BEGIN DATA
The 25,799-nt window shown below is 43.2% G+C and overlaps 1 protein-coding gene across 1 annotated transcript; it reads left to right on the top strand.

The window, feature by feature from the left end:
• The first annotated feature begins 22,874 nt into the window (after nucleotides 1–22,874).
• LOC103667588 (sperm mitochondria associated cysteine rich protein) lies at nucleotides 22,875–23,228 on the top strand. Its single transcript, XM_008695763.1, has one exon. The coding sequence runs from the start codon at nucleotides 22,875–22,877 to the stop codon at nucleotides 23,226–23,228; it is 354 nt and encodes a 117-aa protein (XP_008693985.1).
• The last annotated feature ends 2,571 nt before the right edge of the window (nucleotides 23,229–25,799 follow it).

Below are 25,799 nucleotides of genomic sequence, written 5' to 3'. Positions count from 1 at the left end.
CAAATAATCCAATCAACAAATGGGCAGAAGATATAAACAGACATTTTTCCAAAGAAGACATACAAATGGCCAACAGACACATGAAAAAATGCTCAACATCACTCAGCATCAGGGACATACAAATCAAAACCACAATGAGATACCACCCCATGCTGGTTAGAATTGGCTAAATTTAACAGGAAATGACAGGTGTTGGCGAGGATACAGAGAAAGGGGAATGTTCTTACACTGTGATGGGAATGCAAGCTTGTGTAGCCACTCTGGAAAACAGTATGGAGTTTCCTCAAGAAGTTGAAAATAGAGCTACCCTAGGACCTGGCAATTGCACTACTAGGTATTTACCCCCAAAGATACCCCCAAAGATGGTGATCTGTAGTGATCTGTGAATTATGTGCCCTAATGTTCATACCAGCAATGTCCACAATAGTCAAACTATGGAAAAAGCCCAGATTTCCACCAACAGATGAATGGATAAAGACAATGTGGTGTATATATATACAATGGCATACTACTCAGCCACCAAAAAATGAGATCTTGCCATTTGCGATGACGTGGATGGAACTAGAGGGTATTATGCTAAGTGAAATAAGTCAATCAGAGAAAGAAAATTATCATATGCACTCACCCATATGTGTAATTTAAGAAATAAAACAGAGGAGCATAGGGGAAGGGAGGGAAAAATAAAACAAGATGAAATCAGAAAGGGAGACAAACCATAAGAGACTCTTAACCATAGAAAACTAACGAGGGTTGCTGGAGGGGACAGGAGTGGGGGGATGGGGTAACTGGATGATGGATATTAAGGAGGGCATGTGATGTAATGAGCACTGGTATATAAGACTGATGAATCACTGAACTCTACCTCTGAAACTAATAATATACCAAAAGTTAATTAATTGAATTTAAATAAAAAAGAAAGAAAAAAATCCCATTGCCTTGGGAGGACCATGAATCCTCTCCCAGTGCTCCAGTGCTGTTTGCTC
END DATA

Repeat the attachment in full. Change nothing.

The 25,799-nt window shown below is 43.2% G+C and overlaps 1 protein-coding gene across 1 annotated transcript; it reads left to right on the top strand.

The window, feature by feature from the left end:
• The first annotated feature begins 22,874 nt into the window (after nucleotides 1–22,874).
• LOC103667588 (sperm mitochondria associated cysteine rich protein) lies at nucleotides 22,875–23,228 on the top strand. Its single transcript, XM_008695763.1, has one exon. The coding sequence runs from the start codon at nucleotides 22,875–22,877 to the stop codon at nucleotides 23,226–23,228; it is 354 nt and encodes a 117-aa protein (XP_008693985.1).
• The last annotated feature ends 2,571 nt before the right edge of the window (nucleotides 23,229–25,799 follow it).

Below are 25,799 nucleotides of genomic sequence, written 5' to 3'. Positions count from 1 at the left end.
CAAATAATCCAATCAACAAATGGGCAGAAGATATAAACAGACATTTTTCCAAAGAAGACATACAAATGGCCAACAGACACATGAAAAAATGCTCAACATCACTCAGCATCAGGGACATACAAATCAAAACCACAATGAGATACCACCCCATGCTGGTTAGAATTGGCTAAATTTAACAGGAAATGACAGGTGTTGGCGAGGATACAGAGAAAGGGGAATGTTCTTACACTGTGATGGGAATGCAAGCTTGTGTAGCCACTCTGGAAAACAGTATGGAGTTTCCTCAAGAAGTTGAAAATAGAGCTACCCTAGGACCTGGCAATTGCACTACTAGGTATTTACCCCCAAAGATACCCCCAAAGATGGTGATCTGTAGTGATCTGTGAATTATGTGCCCTAATGTTCATACCAGCAATGTCCACAATAGTCAAACTATGGAAAAAGCCCAGATTTCCACCAACAGATGAATGGATAAAGACAATGTGGTGTATATATATACAATGGCATACTACTCAGCCACCAAAAAATGAGATCTTGCCATTTGCGATGACGTGGATGGAACTAGAGGGTATTATGCTAAGTGAAATAAGTCAATCAGAGAAAGAAAATTATCATATGCACTCACCCATATGTGTAATTTAAGAAATAAAACAGAGGAGCATAGGGGAAGGGAGGGAAAAATAAAACAAGATGAAATCAGAAAGGGAGACAAACCATAAGAGACTCTTAACCATAGAAAACTAACGAGGGTTGCTGGAGGGGACAGGAGTGGGGGGATGGGGTAACTGGATGATGGATATTAAGGAGGGCATGTGATGTAATGAGCACTGGTATATAAGACTGATGAATCACTGAACTCTACCTCTGAAACTAATAATATACCAAAAGTTAATTAATTGAATTTAAATAAAAAAGAAAGAAAAAAATCCCATTGCCTTGGGAGGACCATGAATCCTCTCCCAGTGCTCCAGTGCTGTTTGCTC